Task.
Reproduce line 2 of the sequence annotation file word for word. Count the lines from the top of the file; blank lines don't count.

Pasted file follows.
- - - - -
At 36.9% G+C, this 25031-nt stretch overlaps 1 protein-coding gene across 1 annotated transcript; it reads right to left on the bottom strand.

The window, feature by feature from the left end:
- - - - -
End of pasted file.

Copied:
The window, feature by feature from the left end: